It’s important to realize that accurate solar forecasting and solar prediction are crucial elements when optimizing solar energy to achieve its full utilization. In that case, by implementing best practices in solar forecasting and prediction, stakeholders can make informed decisions, improve energy planning, and enhance the integration of solar power into the power energy grid.
For decades, solar energy has taken an increasingly important part, which will continue to rise, driven by carbon peaking and carbon neutrality strategic goals, especially in energy consumption by many nations. On that note, due to the intermittence and volatility of sunlight, photovoltaic (PV) power generation is more erratic than other conventional power energy sources.
Eventually, this results in some problems in the grid: frequency instability, dispatch difficulty, and voltage and current surges. Hence, accurate power generation forecasting, particularly of the PV system, is one of the significant issues of the PV system’s engineering practice to settle the aforementioned problems. Efficient solar forecasting improves the grid connection ability.
In addition, solar prediction technology can still foster security, and it also effectively reduces light discarding. This guide presents the best practices for solar forecasting, highlighting key strategies to enhance accuracy and reliability.
Understanding What Solar Forecasting And Power Prediction Entails
At their core, Solar Forecasting and Power Prediction are weather and environmental problem-solution models. It entails modeling the Sun’s position concerning a given location at the Earth’s surface before then modeling the transmittance of solar radiation through the Earth’s atmosphere. Afterward, an accurate estimate of the solar radiation availability is then given.
In most cases, a power modeling software tool is used to generate predictions of the energy generation from a given solar facility. The most challenging aspect of modeling the transmittance of solar radiation through the atmosphere is correctly capturing the scattering and absorption aspects and noting the sunlight reflection that passes through the cloud cover.
As the share of solar energy in the energy mix increases, accurate solar power forecasting becomes more critical. The amount of solar energy being traded in energy markets is increasing rapidly. In many regions with no cost implications for inaccurate forecasts, imbalance penalties are now being introduced. Solar forecasts are through various primary categories.
More importantly, they are loosely organized by the forecasting time horizons they enable. They are the most commonly used metrics to evaluate solar power forecast errors. Still, experts are tweaking ways to improve the accuracy of these forecasts.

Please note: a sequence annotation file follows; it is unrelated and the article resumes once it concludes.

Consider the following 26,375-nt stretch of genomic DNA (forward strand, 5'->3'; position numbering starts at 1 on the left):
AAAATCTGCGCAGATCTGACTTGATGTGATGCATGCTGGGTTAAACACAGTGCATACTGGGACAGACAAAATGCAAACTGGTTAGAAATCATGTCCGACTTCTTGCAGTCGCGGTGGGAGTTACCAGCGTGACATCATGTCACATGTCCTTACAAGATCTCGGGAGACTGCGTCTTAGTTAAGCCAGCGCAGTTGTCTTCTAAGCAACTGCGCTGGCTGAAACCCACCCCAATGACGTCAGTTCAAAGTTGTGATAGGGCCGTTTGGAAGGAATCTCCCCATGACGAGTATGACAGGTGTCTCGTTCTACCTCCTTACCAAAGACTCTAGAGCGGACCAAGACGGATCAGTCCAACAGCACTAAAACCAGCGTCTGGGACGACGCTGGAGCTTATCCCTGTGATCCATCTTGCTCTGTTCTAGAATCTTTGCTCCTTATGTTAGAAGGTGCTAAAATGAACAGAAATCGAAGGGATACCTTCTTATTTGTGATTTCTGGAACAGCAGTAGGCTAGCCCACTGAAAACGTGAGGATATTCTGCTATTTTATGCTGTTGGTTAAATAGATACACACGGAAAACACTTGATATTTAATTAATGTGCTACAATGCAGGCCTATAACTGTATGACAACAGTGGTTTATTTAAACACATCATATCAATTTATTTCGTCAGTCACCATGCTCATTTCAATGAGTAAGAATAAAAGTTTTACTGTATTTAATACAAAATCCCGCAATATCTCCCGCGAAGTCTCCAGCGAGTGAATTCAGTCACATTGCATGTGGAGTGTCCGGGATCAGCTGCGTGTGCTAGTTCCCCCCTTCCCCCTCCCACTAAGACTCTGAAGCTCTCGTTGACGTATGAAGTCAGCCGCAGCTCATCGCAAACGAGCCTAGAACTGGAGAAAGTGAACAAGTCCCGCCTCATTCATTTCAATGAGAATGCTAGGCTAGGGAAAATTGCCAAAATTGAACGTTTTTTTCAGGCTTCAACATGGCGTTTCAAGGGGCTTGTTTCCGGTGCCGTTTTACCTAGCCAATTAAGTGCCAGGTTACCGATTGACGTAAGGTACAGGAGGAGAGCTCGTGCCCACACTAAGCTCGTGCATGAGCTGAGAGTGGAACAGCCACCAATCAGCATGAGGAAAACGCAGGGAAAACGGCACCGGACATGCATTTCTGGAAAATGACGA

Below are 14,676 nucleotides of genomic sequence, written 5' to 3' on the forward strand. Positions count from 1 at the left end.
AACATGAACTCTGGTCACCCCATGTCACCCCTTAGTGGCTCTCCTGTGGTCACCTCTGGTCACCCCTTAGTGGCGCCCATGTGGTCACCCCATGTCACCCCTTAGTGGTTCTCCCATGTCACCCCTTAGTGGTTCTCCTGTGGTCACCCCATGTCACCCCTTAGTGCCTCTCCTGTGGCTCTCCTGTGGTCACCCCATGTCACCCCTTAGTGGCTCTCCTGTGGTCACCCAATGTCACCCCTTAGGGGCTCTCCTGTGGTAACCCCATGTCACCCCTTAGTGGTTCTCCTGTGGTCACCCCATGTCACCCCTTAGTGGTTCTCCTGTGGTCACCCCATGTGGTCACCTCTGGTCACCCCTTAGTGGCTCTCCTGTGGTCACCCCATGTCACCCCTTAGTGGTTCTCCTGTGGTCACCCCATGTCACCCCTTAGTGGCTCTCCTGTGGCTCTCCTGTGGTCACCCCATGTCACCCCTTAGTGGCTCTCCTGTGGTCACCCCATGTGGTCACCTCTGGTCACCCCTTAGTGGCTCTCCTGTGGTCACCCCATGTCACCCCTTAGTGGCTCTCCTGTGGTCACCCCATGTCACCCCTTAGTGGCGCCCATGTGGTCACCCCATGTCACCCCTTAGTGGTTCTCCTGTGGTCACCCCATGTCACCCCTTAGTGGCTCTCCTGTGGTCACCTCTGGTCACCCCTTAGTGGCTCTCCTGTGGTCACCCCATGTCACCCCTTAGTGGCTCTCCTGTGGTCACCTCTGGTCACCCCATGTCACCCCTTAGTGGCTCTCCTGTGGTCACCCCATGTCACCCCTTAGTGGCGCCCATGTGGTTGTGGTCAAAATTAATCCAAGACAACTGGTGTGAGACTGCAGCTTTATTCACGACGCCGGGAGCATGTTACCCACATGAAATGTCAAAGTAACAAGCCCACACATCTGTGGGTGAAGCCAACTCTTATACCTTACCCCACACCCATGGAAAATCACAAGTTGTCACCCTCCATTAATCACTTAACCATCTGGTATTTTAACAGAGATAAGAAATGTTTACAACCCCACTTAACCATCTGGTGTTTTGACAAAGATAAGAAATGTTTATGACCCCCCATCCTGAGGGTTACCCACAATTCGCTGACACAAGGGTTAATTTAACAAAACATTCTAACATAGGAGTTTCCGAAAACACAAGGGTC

The forecast includes:
- Statistical Techniques
- Satellite Imagery Approaches
- Numerical Weather Prediction (Weather Models)
Generally speaking, according to a particular Solar Energy Journal, it’s worth mentioning that there are many benefits of solar power forecasting improvements. For example, it reduces the amount of electricity generation, especially from fast-reacting and lower-efficiency power plants, such as gas, oil GT, and IC. Additionally, it provides an annual economic value.
It also decreases ramping of all generators (start and shutdown costs) and solar power curtailment. The marginal value of solar power forecasting improvement increased with solar power penetration, while it decreased with additional improvement levels. And in reality… The Impact of DA Forecast Errors is crystal clear on Intraday Spot Pricing in Germany.
The Topmost Solar Forecasting And Power Prediction Best Practices
Like there are horses for courses, different forecasting techniques are more suitable depending on the intended forecast lead time. Ground-based and satellite-based methods offer the best forecast skill for a forecast lead time of a few hours ahead. Beyond that, NWP models provide the best forecast skills and combination models with better forecasts than individuals.
The most commonly used statistical error metrics are as follows:
- Mean Absolute Error (MAE): MAE provides a good overview of average error. This is a valuable metric to understand the cost of inaccurate forecasts when the penalty for forecast error is linear. This metric is popular amongst energy traders.
- Root Mean Square Error (RMSE): RMSE gives a higher weightage to significant forecast errors and is thus a suitable metric when the penalty for more significant forecast errors is heightened.
- Mean Bias Error (MBE): MBE indicates whether a forecasting model, in general, tends to overestimate or underestimate in comparison to actual values. It should be noted that systematic deviations are easier to correct.
In addition to these metrics, forecasting experts often use several other error metrics to compare the performance of different models. However, these metrics may not always be relevant for understanding the cost implications of inaccurate forecasts. Below are the best solar forecasting practices, highlighting key strategies to enhance accuracy and reliability.